Banks fought donation files release
John Banks opposed the release of police files on the Dotcom donations investigation.
The ACT leader has insisted he has "nothing to fear, nothing to hide" over the donations row, but documents tabled in Parliament yesterday show that his lawyer fought against the publication of the statement he gave police when they investigated anonymous gifts to his 2010 Auckland mayoralty campaign.
The police dossier was made public last month - but his entire statement was censored.
Other witness statements, including that of Kim Dotcom and his lawyer Greg Towers, were made public with their consent.
The documents tabled in Parliament show Mr Banks' lawyer, David Jones, QC, fought the publication of not just his statement, but the entire file.
Mr Jones wrote to police in August arguing it would be used by "political adversaries" and for "irresponsible commentary".
He said releasing the file would "tend to bring the criminal justice system into disrepute".
Although police did not press charges, the donations scandals has continued to plague the Epsom MP.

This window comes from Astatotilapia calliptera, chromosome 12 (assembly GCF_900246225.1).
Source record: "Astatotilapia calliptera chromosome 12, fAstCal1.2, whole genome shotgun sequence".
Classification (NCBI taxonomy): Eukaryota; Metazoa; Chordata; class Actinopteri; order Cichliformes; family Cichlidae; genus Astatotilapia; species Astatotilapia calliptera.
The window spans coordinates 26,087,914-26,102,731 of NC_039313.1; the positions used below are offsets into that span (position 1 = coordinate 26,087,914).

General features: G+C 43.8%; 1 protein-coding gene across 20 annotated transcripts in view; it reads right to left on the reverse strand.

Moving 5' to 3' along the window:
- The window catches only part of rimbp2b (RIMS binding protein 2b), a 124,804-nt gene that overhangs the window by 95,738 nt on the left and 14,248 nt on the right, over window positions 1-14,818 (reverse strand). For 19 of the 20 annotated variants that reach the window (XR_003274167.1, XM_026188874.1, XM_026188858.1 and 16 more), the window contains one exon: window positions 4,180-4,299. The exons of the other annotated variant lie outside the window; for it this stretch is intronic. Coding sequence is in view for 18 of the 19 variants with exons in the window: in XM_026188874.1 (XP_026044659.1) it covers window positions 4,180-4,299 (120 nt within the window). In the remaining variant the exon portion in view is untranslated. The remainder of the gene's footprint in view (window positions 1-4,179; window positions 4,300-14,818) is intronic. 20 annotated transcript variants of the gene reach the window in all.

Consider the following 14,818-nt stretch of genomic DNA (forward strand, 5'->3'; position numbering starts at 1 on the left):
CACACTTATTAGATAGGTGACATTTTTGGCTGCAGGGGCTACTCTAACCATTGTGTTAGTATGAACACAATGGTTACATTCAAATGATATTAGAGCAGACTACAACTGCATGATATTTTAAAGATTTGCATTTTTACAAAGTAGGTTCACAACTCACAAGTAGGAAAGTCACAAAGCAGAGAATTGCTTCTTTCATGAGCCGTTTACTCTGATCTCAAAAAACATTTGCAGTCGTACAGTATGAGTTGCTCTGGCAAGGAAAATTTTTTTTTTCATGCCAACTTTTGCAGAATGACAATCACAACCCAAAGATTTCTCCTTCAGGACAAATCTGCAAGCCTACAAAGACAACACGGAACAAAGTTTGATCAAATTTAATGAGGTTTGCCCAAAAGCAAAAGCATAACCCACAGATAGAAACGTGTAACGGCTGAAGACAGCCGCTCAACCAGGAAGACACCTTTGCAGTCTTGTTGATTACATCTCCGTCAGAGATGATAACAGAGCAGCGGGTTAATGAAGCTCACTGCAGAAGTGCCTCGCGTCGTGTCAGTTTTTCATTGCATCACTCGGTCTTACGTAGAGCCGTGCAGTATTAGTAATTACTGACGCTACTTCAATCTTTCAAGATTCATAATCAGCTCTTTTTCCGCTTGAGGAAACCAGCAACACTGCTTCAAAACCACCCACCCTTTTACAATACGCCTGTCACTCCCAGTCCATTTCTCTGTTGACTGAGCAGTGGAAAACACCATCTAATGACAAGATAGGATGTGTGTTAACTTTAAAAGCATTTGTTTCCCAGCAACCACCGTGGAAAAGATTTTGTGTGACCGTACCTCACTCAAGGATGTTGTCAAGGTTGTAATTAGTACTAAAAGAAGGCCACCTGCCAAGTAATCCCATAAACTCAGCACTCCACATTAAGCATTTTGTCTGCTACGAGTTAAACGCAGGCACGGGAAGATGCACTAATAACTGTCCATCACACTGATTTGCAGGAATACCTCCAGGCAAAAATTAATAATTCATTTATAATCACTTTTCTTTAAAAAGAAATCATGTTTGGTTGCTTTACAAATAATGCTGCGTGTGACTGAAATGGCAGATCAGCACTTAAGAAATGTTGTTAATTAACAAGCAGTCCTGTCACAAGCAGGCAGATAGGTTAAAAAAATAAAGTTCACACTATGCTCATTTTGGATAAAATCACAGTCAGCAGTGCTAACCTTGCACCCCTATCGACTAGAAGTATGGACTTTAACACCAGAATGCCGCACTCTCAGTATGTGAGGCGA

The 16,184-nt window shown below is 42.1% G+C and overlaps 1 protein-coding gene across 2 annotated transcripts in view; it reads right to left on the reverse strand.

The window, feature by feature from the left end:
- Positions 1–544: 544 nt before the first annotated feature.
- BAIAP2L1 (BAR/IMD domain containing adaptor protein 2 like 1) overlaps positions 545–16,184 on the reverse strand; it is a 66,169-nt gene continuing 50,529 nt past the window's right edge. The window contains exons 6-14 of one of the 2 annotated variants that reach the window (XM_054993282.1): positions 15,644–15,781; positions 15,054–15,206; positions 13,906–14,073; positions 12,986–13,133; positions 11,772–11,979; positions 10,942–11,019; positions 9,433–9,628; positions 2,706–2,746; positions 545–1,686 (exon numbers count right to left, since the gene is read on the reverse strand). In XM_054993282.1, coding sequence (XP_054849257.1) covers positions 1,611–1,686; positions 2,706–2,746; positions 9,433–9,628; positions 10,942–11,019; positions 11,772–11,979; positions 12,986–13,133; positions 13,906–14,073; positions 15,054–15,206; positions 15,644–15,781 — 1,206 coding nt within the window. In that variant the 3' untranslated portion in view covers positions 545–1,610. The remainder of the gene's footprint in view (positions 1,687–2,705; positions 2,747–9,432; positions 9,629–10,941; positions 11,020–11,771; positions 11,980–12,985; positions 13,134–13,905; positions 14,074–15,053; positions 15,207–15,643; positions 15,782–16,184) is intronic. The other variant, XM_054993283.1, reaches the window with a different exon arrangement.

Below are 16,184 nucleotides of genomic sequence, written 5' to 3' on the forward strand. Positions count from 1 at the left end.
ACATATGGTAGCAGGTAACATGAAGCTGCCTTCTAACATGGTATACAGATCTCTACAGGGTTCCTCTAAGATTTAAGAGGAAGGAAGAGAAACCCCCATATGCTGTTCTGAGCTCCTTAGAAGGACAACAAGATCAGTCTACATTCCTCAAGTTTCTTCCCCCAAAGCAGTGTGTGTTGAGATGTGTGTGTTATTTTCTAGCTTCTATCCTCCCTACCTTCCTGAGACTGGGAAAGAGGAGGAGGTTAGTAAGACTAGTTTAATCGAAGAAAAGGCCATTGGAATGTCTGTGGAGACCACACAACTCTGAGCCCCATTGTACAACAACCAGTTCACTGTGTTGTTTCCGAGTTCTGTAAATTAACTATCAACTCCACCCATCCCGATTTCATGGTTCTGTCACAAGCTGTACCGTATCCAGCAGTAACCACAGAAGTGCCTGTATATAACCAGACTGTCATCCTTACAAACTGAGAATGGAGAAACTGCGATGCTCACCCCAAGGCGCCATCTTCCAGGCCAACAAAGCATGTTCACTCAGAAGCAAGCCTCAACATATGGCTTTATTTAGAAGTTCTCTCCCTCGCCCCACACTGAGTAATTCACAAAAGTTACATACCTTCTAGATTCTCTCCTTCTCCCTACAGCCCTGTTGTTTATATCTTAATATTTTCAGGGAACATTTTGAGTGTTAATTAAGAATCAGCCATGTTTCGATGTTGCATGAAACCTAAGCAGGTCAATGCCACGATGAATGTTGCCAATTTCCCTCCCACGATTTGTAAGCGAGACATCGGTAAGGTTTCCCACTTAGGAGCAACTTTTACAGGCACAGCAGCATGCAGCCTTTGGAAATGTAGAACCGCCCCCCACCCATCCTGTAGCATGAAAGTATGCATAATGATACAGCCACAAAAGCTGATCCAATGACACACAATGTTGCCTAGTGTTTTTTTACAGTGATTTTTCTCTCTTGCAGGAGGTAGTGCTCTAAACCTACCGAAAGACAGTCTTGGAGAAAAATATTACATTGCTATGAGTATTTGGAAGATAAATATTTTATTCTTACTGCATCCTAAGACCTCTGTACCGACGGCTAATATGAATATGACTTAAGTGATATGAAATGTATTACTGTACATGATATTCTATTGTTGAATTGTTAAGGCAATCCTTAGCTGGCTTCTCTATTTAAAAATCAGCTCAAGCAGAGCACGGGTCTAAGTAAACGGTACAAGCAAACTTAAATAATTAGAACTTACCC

He was accused of accepting $85,000 in gifts from Dotcom, SkyCity casino and a radio station but registering them as anonymous.
The files revealed that police did believe the law was broken, but had insufficient evidence to lay charges.
The witness statements also reveal Mr Banks told Mr Towers in February that he could not publicly support Dotcom because of his previous "support" during the election campaign.
Dotcom, who is fighting extradition to the United States on internet piracy charges, had asked for his help while on remand in Mt Eden Prison.
Mr Banks was also caught out when he told the media he hardly knew the tech mogul. Dotcom went on to detail how they had lunched together and Mr Banks had even made a toast at his birthday party.
The dossier also showed Mr Banks was handed the $15,000 cheque by SkyCity executives in a branded envelope - it was registered as anonymous.
Labour's deputy leader Grant Robertson, who obtained the documents, is calling on Prime Minister John Key to sack Mr Banks.
"This is further evidence that John Banks has lied to New Zealanders about this case . . . Mr Key needs to sack John Banks if he is to uphold standards of ministerial behaviour."
Last month Mr Banks' press secretary told a reporter that Mr Banks was not responsible for what police made public. However, police contradicted this.
Yesterday she said he would not comment.
The Dominion Post